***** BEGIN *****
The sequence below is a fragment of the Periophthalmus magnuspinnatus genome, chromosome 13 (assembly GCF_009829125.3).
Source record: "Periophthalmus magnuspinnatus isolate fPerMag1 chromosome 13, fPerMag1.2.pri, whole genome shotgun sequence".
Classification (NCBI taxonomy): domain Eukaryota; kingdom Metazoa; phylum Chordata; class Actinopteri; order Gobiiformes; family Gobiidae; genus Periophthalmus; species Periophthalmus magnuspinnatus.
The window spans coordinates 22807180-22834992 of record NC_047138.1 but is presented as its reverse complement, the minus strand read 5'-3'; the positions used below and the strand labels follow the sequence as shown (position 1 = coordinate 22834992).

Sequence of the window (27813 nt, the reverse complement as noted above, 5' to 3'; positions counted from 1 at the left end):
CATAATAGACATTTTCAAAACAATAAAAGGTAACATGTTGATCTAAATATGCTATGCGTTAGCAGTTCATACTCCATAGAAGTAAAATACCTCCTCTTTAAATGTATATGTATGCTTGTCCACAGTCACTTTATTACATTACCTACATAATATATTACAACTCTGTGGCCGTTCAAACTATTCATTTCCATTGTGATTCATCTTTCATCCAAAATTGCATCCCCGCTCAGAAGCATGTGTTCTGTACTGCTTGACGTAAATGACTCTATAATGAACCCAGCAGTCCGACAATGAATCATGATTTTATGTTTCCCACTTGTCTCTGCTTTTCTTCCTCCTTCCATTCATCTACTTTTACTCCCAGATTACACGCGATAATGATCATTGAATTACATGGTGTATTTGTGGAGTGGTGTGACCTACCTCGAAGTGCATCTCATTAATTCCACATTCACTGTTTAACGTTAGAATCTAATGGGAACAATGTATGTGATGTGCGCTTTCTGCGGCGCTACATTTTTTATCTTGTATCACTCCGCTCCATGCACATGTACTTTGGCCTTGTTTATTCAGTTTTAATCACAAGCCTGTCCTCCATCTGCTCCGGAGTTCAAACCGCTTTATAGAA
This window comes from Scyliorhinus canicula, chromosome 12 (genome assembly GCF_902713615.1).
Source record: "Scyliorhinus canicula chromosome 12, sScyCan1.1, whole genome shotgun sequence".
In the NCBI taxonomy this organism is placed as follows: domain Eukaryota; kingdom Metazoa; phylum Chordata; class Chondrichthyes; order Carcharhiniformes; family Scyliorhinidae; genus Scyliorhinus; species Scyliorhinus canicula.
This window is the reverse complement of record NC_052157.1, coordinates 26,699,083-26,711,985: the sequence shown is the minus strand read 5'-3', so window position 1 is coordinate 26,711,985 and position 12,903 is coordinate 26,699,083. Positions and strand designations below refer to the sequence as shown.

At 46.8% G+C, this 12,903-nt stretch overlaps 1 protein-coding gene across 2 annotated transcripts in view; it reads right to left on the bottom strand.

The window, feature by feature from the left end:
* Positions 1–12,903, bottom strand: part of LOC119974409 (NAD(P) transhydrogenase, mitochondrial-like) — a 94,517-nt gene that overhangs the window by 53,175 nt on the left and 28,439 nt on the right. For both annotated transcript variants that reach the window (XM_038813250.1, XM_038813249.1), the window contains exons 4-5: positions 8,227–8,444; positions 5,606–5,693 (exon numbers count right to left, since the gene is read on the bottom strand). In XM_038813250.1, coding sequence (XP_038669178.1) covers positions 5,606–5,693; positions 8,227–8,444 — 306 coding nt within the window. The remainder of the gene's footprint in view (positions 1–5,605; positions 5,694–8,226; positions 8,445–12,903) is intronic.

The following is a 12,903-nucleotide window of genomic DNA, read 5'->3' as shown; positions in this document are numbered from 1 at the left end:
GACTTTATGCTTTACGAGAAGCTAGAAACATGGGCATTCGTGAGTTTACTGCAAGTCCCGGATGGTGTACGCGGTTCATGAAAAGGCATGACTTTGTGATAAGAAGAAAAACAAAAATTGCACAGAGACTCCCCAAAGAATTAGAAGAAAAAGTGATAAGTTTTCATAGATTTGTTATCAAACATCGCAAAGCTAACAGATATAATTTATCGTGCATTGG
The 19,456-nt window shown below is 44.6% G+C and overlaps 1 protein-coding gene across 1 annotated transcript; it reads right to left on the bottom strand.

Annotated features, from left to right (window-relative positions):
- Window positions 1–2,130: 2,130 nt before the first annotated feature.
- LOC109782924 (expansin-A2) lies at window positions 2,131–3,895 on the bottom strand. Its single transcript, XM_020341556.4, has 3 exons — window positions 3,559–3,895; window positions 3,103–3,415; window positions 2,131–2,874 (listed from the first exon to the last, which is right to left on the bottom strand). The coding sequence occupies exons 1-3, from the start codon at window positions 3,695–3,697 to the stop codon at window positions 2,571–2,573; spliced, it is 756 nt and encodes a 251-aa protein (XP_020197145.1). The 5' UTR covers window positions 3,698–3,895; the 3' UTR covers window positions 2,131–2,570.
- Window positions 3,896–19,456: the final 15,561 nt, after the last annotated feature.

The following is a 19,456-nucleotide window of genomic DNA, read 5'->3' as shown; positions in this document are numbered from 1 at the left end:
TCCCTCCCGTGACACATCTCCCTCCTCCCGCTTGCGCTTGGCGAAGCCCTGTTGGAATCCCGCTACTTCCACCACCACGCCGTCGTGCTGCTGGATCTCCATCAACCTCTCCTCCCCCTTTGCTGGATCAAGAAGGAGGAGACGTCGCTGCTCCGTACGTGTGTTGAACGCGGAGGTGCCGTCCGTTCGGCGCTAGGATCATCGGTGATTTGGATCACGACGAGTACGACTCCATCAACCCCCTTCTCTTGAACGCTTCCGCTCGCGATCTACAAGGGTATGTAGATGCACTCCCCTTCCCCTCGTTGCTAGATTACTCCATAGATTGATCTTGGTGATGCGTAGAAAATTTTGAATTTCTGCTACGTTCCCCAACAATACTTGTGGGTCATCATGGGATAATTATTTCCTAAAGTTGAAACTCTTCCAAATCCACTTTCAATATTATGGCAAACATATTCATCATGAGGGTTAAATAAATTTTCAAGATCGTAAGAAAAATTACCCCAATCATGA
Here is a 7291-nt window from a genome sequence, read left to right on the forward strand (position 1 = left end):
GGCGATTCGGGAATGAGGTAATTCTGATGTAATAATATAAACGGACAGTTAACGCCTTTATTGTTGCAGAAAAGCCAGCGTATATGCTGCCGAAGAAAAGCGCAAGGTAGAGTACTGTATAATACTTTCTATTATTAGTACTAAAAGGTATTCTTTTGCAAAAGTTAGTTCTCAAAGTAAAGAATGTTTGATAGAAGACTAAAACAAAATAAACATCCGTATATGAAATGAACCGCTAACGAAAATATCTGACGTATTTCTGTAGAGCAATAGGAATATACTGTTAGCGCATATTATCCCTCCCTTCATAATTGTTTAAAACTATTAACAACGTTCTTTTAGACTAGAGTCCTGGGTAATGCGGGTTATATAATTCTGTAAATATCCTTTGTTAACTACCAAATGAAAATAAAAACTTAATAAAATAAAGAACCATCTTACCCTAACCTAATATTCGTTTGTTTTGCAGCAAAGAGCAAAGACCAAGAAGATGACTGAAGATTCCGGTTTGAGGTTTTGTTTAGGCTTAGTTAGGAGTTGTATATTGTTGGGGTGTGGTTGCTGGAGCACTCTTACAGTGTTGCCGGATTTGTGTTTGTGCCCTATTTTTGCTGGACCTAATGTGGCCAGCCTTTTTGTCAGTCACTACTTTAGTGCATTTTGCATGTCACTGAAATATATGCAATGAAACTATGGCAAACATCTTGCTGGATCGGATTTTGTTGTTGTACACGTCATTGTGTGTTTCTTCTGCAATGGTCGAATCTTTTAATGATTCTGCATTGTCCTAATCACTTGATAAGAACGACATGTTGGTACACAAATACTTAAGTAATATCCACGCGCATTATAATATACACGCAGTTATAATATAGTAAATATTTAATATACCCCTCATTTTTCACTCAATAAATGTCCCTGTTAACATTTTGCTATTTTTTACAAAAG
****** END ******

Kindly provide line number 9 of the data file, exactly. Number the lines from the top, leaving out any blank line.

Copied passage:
In the NCBI taxonomy this organism is placed as follows: domain Eukaryota; kingdom Metazoa; phylum Chordata; class Chondrichthyes; order Carcharhiniformes; family Scyliorhinidae; genus Scyliorhinus; species Scyliorhinus canicula.